Avoiding disruptive behaviour before it occurs while teaching is far more effective than managing poor behaviour once it has occurred. Making effective use of positive reinforcement and negative reinforcement will reduce the need for punishments and sanctions. (Skinner, 1974) developed the theory that behaviour is the result of consequences, both positive or negative.
A very simple method of positive reinforcement is to provide praise when the student does well at a particular task. Praise, depending upon how it is delivered, can motivate students but it can also de-motivate or cause them to avoid future praise. For example, if the praise is public, it is possible the student will be embarrassed and may wish to avoid any future praise due to this embarrassment; this may be in the form of not producing work that could receive praise. Providing praise in private can solve this issue; however, this can still de-motivate students as they may feel they no longer need to work as hard as they have achieved the goal of receiving praise. Praise should be handled carefully as, although the goal is to further motivate students, it may have a negative effect. This highlights that it may be the lecturer who wishes to give praise rather than the student receive it. When it comes to positive reinforcement, a personal favourite of mine is to allow students to leave early if all the work is finished. While this is likely to highly motivate students to complete the work as quickly as possible, many learners will cut corners and focus on completing the task quickly rather than absorbing the information, this is less of an issue with adult learners.
Another form of positive reinforcement is a reward system, reward systems come in many forms including students receiving stars or points for producing good work or behaving well. An example of a simple reward system that I have experience of is a class on a Friday afternoon in which many of the students either behaved badly or didn’t arrive at all. The implementation of a reward system whereby each student received a doughnut for arriving on time and having good behaviour provided excellent results with both attendance and behaviour. The reward system has many of the same negatives of praise with similar benefits, however, a reward system can also be utilised for negative reinforcement. With a consistent reward system, the student is aware a reward system is in place and is also aware they will not receive a reward for poor behaviour. This is negative reinforcement of operant conditioning by Burrhus Frederic Skinner (Skinner, 1974). An example of negative reinforcement is a “learner who pays attention in class to prevent them being moved to another seat”, (Machin, Hindmarch, Murray, & Richardson, 2016, p. 123) this can be a very effective method of controlling behaviour, however, I prefer to use positive reinforcement as I feel a positive learning environment will be beneficial for student learning.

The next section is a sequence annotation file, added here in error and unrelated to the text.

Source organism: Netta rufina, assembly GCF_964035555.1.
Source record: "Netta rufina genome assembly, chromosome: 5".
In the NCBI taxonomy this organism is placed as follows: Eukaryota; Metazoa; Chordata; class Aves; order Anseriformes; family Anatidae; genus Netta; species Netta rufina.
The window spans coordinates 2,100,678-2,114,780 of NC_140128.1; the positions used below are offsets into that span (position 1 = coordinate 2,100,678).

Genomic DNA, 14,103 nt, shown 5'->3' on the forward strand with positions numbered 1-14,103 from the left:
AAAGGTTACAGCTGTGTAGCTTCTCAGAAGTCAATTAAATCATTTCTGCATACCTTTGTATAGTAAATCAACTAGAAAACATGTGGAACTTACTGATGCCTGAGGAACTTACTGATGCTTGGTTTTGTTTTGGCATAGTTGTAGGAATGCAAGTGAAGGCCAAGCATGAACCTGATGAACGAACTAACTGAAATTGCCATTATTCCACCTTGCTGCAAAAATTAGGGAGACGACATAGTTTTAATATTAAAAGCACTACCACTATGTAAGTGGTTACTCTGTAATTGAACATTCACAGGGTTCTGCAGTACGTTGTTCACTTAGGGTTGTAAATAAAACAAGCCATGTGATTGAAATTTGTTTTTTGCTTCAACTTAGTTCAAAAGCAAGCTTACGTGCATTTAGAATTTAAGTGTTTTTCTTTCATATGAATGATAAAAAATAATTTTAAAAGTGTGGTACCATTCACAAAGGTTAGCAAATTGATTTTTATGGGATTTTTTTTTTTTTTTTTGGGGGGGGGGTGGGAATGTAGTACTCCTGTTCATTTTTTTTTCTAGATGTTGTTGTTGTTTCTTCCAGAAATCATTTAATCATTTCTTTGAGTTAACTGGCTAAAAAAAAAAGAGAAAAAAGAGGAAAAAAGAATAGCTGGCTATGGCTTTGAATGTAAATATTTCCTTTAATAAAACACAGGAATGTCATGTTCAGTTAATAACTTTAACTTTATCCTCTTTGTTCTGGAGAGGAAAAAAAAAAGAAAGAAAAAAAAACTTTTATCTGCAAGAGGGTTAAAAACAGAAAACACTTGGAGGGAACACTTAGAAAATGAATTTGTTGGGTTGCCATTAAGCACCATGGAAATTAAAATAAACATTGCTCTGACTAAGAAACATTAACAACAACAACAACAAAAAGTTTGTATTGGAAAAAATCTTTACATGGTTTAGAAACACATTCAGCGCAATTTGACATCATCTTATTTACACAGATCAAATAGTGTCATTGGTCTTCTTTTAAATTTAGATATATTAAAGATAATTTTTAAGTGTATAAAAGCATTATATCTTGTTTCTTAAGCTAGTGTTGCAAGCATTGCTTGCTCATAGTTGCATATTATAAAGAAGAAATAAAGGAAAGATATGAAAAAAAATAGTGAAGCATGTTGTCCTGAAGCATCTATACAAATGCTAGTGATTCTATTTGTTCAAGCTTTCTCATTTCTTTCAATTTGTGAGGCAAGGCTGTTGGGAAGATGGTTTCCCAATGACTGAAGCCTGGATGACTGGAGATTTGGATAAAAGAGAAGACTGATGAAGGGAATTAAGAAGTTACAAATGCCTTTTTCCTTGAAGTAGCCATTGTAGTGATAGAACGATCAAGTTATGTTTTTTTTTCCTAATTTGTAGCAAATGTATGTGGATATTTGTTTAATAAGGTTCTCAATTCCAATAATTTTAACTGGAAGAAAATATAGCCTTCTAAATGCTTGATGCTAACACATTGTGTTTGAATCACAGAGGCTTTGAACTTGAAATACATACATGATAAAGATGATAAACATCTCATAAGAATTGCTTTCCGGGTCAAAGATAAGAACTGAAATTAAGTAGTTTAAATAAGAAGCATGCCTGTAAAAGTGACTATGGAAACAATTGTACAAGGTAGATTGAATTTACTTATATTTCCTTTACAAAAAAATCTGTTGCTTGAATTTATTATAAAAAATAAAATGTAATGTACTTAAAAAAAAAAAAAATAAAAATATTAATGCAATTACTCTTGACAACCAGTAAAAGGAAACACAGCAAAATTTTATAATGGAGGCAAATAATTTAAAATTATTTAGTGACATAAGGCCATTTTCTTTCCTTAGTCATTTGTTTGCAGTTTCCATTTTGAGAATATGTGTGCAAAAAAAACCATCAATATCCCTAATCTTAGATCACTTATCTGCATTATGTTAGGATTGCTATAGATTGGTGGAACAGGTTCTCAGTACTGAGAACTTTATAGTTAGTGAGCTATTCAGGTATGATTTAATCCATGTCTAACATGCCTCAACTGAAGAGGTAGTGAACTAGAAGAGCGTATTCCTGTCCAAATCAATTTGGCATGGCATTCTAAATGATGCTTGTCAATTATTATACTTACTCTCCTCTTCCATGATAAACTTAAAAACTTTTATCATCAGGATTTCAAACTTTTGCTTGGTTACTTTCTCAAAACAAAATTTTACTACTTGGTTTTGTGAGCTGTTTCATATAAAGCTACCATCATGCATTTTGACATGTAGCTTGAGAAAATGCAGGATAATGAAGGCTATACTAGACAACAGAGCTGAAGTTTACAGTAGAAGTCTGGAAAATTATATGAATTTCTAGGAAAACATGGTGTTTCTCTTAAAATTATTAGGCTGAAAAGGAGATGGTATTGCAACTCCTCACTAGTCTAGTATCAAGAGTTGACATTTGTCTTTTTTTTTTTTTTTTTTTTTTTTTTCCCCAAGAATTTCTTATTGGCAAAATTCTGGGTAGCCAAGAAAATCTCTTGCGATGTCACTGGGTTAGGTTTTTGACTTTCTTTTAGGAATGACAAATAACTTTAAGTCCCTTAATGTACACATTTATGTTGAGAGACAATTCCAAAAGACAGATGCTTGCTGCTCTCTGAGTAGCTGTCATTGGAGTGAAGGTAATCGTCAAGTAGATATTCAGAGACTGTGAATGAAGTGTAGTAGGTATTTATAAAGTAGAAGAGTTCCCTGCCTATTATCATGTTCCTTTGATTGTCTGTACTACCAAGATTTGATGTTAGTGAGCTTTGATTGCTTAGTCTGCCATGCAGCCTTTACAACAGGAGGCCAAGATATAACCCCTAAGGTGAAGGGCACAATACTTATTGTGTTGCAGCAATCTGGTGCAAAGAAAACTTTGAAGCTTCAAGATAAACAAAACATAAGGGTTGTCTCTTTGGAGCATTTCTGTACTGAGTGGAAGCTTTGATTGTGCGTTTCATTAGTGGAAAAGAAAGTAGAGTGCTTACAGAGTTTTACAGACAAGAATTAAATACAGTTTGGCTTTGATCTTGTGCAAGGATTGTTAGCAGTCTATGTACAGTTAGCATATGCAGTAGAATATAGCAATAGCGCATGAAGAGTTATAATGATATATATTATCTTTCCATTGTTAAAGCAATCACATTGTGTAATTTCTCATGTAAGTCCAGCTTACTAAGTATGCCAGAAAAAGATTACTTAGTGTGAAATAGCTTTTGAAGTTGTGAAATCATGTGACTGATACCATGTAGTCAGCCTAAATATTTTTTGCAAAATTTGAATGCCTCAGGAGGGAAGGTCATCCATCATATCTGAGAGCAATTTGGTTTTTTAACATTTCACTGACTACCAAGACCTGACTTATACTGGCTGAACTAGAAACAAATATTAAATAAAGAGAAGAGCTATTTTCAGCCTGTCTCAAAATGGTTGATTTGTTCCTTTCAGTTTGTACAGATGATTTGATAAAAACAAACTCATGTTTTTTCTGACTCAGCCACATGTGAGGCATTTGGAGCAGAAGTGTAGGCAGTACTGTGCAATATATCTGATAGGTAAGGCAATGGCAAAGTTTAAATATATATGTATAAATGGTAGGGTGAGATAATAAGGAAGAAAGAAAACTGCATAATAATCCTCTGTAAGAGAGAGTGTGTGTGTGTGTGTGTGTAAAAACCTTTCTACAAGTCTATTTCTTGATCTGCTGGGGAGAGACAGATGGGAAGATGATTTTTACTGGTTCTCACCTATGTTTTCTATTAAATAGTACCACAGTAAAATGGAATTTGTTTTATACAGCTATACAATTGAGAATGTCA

An example of negative reinforcement that I use in every class is the use of ground rules, the ground rules list the behaviours that are considered unacceptable, this is also the ideal opportunity to explain the consequences of not following these rules. There is a very clear example of negative reinforcement used in all of my assessments, that if the assessment is not submitted on time it is limited to 40%. Students are made aware of this on the first day of the course, periodically throughout the course and it is stated on every assignment brief, the result is that very few students submit work late. The undesirable aspect of this negative reinforcement is that students can produce excellent work but then forget to submit it and they receive only 40%, which can be extremely de-motivational for students. Another undesirable aspect is that some students will submit unfinished work as they have been unable to complete the work on time; this work is often high quality which frustrates the student that they have been unable to finish.
Another method of encouraging behaviours that contribute to a purposeful learning environment is to have a structured routine. This routine provides consistency for students, allowing them to feel more comfortable in their environment as they know the schedule. This can be as simple as having an agenda that includes regular breaks at predefined times, showing the lecturer is in control of the class and schedule. This can have an unexpected benefit in the form of classic conditioning based on the work by Ivan Pavlov, having a break at a specific time can result in the involuntary action of students becoming hungry shortly before the break, reducing the number of students that become distracted due to hunger throughout the class.
A very simple method of encouraging good behaviour that works at all education levels is setting a good example. If lecturers do not behave professionally it is likely that students will not behave in a suitable way for learning. For example, lanyards are required for all staff and students within academic establishments, students would be unlikely to wear their lanyards if staff members do not wear theirs. It would also be very difficult for staff to enforce the rule if they are not wearing their lanyards.
Machin, L., Hindmarch, D., Murray, S., & Richardson, T. (2016). A Complete Guide to the Level 5 Diploma in Education & Training (Second Edition ed.). St Albans: Critical Publishing.
Skinner, B. (1974). About Behaviorism. San Fansico: Knopf.